I have a confession. I work for CPAWS Yukon and I’ve never been into the Peel Watershed. (The small exception is the time I canoed the Blackstone River when I was a kid). Still, I’ve never hiked the jagged ridgelines of the Mackenzie Mountains, or admired the crimson-speckled stones on the shore of the Snake River. I haven’t watched dall sheep wander down to salt licks overlooking the Wind River. I haven’t tasted smoked whitefish at a Tetlit Gwich’in fish camp.
Then why do I feel such an affinity for the Peel? Conservation photography is a big reason why. For decades photographers have been sharing compelling images from the watershed. Without these photographs I’d have a vague sense of there being mountains, rivers, rocks and trees, but no appreciation for the character of the watershed. Photos bring it into focus. Some images distill the play of light across mountain vistas, and others portray the precise details of the landscape, like wildflowers trembling in the wind, or the intensity of a fox’s gaze. Photos of elders stringing up fish to dry show human connections with the watershed, while images of soaring canyon walls dwarfing canoers capture the sheer scale of the land. Photography is a powerful tool for conservation, especially in the expanses of the north, where it can help people relate to places where they’ve never set foot. We’re fortunate to have worked with photographers like Peter Mather, and organizations like the International League of Conservation Photographers (iLCP).
We need to be careful, however; photos may reinforce conceptions about wild spaces being “untouched,” when in fact Indigenous Peoples have inhabited and shaped landscapes across millennia. It’s important that conservation photography recognizes the relationships Indigenous Peoples hold with the land, but that brings challenges too. Photography projects shouldn’t only benefit the photographer, and need to be built on trust. This is something Photojournalist Keri Oberly explored in an excellent piece called From Assignment to Ally.In that piece, Oberly quoted Bernadette Dementieff, Executive Director of the Gwich’in Steering Committee as saying that “over the years we have had many photographers, reporters and allies come to help tell our story. They come in and they get what they need and leave never to be heard from again. A true ally should come to our homelands with an open mind and a willingness to learn.”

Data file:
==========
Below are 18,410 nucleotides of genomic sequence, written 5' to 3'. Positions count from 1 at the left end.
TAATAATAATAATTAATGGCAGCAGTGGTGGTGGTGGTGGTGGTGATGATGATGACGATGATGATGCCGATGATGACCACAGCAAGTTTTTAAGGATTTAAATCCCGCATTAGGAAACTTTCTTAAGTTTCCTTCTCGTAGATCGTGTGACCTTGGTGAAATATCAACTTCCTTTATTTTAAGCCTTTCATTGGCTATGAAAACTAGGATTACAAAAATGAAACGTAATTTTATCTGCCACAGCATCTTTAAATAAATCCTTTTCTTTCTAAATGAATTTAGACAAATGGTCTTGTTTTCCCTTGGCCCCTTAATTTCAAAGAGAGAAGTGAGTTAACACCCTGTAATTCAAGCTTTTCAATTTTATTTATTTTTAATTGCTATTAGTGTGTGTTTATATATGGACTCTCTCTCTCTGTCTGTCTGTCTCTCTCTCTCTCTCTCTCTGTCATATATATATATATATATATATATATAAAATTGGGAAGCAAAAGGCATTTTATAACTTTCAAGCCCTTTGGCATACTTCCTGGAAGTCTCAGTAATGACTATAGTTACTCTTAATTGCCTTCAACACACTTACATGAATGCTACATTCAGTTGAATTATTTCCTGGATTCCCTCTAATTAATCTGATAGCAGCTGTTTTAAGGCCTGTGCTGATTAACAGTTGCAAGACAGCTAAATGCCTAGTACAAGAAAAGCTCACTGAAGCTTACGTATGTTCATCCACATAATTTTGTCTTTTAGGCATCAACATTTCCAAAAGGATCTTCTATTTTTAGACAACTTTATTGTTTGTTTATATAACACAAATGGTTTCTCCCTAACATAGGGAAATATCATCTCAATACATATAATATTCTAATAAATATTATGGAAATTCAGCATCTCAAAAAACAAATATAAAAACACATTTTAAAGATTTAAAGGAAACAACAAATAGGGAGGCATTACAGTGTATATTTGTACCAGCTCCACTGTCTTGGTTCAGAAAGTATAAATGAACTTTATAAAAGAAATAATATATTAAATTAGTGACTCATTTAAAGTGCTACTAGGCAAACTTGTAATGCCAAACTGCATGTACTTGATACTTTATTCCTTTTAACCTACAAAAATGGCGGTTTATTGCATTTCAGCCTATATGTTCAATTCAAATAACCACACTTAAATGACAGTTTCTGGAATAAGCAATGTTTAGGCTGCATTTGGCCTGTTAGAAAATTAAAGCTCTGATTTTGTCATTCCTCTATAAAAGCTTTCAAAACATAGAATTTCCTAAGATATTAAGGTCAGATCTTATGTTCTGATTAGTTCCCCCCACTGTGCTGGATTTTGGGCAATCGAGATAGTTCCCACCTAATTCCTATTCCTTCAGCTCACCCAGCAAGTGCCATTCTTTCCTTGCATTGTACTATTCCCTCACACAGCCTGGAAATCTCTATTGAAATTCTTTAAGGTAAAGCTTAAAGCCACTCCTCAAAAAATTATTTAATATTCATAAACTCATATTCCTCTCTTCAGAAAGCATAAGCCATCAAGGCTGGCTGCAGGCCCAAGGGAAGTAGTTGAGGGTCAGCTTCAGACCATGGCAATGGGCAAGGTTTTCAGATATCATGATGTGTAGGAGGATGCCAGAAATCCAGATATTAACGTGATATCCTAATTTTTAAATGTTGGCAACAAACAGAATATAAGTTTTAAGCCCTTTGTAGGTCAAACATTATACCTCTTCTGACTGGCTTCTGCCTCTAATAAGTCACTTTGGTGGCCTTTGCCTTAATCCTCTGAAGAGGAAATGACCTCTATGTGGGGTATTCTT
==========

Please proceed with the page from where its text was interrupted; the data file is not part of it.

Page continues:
CPAWS Yukon has learnt a lot about photography over the years, and there’s still much more for us to learn. Photography is a key for so many of the issues we work on: from the Porcupine caribou herd and the Arctic National Wildlife Refuge, to the Beaver River Watershed and land use planning in the Dawson Region. Images can help people relate to wild places in ways that reports or figures cannot. It’s important to remember that photography is a form of artistic expression, and the biases of photographers influences how their photos appear. Groups like CPAWS Yukon that rely on visual storytelling need to be mindful about the kind of messages images send.
One example is the tendency among many wildlife photographers (me included) to compose their photos in a way that obscures the signs of human impacts on the environment. Telephoto lenses crop out most of the surroundings, so that grizzly bears appear to be in a remote meadow even if the photo was shot through a car window. Photographers often attach wildflowers to their hummingbird feeders to make it look like their photos weren’t taken in a garden. I’ve even heard of people using giant printouts of blurry landscapes as backdrops, to simulate a ‘natural’ setting for their bird photos.
Images like these can give impressions that wildlife live their lives in remote wildernesses, when in reality they navigate lands crisscrossed by roads and settlements. The lines between wild places and human landscapes are blurry. Living in shared landscapes can bring people closer to nature, but also comes with the responsibility to make decisions that respect the ecosystems around us.
Photos of foxes trotting through Downtown Whitehorse, or a grizzly bear peering through a window show that nature is never far away. It’s a reminder that conservation is important close to home too, not only in distant wildernesses.
“Photography is a powerful tool for conservation, especially in the expanses of the north, where it can help people relate to places where they’ve never set foot.”